Monday, December 8, 2008

Korean launcher delayed by ITAR, etc.

By Kim Tong-hyung
Staff Reporter, The Korea Times

Korea’s ambitious plan to put a satellite into the lunar orbit by 2020 could be troubled by difficulties in rocket development.

The country wants to launch a satellite into orbit from its brand new spaceport in Goheung, South Jeolla Province next summer.

But even if the launch of the Korea Space Launch Vehicle-1 (KSLV-1) is a success, the Naro Space Center won’t be used again until 2017, when Korea plans to have its KSLV-2 locked and loaded.

The development of the KSLV-2 is the ultimate challenge for Korea as the government intends to localize the rocket.

Scientists and engineers at the Korea Aerospace Research Institute (KARI) developed the upper part of the KSLV-1 that is designed to hold a satellite, but Russia’s Khrunichev State Space Science and Production Center is providing the lower assembly of the rocket that contains the liquid-fuel propulsion system.

Countries such as the United States and Russia strictly prohibit the export of rocket propulsion technologies, due to the potential in military use, which means that the Koreans will have to figure out the hard parts themselves.

However, it seems that local scientists and policymakers have yet to agree on what the KSLV-2 should look like.

A Seoul official told The Korea Times that the government plans to spend around 22 billion won (about $15 million) next year to initiate the development of the KSLV-2, although the direction and pace of the project will be greatly effected by the results of the KSLV-1 launch.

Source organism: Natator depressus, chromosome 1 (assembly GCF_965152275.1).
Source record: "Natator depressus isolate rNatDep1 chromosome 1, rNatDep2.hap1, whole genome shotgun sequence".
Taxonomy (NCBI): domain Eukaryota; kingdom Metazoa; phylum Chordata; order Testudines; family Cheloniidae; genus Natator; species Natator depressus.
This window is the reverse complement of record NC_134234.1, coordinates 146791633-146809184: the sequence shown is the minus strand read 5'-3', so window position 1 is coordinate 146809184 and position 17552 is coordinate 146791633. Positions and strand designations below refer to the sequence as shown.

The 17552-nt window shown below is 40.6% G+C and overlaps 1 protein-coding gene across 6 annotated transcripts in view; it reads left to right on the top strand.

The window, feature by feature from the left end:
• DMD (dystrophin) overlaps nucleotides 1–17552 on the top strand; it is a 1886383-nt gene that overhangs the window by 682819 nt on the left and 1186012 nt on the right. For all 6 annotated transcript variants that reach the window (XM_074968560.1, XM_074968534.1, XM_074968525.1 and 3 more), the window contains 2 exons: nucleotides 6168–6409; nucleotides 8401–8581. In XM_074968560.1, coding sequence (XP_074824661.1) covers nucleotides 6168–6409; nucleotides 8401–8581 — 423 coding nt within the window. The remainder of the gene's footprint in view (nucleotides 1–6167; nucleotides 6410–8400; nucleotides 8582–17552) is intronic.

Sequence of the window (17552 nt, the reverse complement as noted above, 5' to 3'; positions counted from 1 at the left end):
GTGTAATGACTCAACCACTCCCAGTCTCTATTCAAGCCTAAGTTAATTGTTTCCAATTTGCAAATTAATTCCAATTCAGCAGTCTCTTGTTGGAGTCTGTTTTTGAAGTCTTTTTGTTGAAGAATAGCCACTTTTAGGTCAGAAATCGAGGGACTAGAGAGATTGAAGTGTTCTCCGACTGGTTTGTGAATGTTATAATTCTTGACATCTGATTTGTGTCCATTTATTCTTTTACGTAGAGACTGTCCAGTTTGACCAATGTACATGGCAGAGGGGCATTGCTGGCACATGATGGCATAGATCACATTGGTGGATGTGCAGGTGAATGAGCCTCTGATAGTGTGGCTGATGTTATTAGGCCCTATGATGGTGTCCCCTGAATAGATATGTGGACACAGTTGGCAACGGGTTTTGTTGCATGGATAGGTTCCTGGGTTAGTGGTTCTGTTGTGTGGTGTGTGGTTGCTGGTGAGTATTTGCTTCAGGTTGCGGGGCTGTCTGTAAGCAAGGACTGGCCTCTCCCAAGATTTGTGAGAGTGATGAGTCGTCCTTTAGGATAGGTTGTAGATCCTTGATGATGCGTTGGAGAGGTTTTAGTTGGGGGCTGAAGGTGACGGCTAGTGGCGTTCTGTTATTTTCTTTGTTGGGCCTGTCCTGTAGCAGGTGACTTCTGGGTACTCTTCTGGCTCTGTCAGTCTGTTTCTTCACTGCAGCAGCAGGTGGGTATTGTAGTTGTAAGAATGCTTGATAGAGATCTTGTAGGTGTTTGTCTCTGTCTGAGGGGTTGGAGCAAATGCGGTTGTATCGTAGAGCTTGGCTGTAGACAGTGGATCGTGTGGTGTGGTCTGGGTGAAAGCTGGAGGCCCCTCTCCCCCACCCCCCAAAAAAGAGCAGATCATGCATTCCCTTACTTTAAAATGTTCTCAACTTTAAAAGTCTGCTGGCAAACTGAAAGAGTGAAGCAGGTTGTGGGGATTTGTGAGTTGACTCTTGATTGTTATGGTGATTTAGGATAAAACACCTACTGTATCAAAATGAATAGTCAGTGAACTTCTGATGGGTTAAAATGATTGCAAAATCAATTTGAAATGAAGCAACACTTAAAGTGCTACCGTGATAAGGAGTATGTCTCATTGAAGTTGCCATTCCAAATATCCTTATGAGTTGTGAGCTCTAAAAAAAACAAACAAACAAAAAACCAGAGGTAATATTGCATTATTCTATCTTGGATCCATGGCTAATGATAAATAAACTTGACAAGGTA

``Most of the money will be used to create a blueprint for KSLV-2’s rocket system, which includes establishing its overall capabilities, mission and requirements for components,’’ said the official.

``Developing the liquid-fuel rocket engine will obviously be the biggest challenge, as it is the most crucial step of the project in which we won’t be getting any help. However, there is the possibility that we could partner with companies in other countries for the development of other parts,’’ he said.

There is a wide-ranging debate over how the KSLV-2, designed to support a payload of 1.5 tons, should be used. Some experts say it could be effectively used to launch multi-purpose low-orbit satellites, but the government seems to have bigger plans in mind, such as using the rocket for lunar exploration projects.

``If we have a successful launch in June, the development project for KSLV-2 could be started as early as July or August, and then we could have a clearly discussions about the purpose of the new rocket,’’ the official said.
Read more HERE.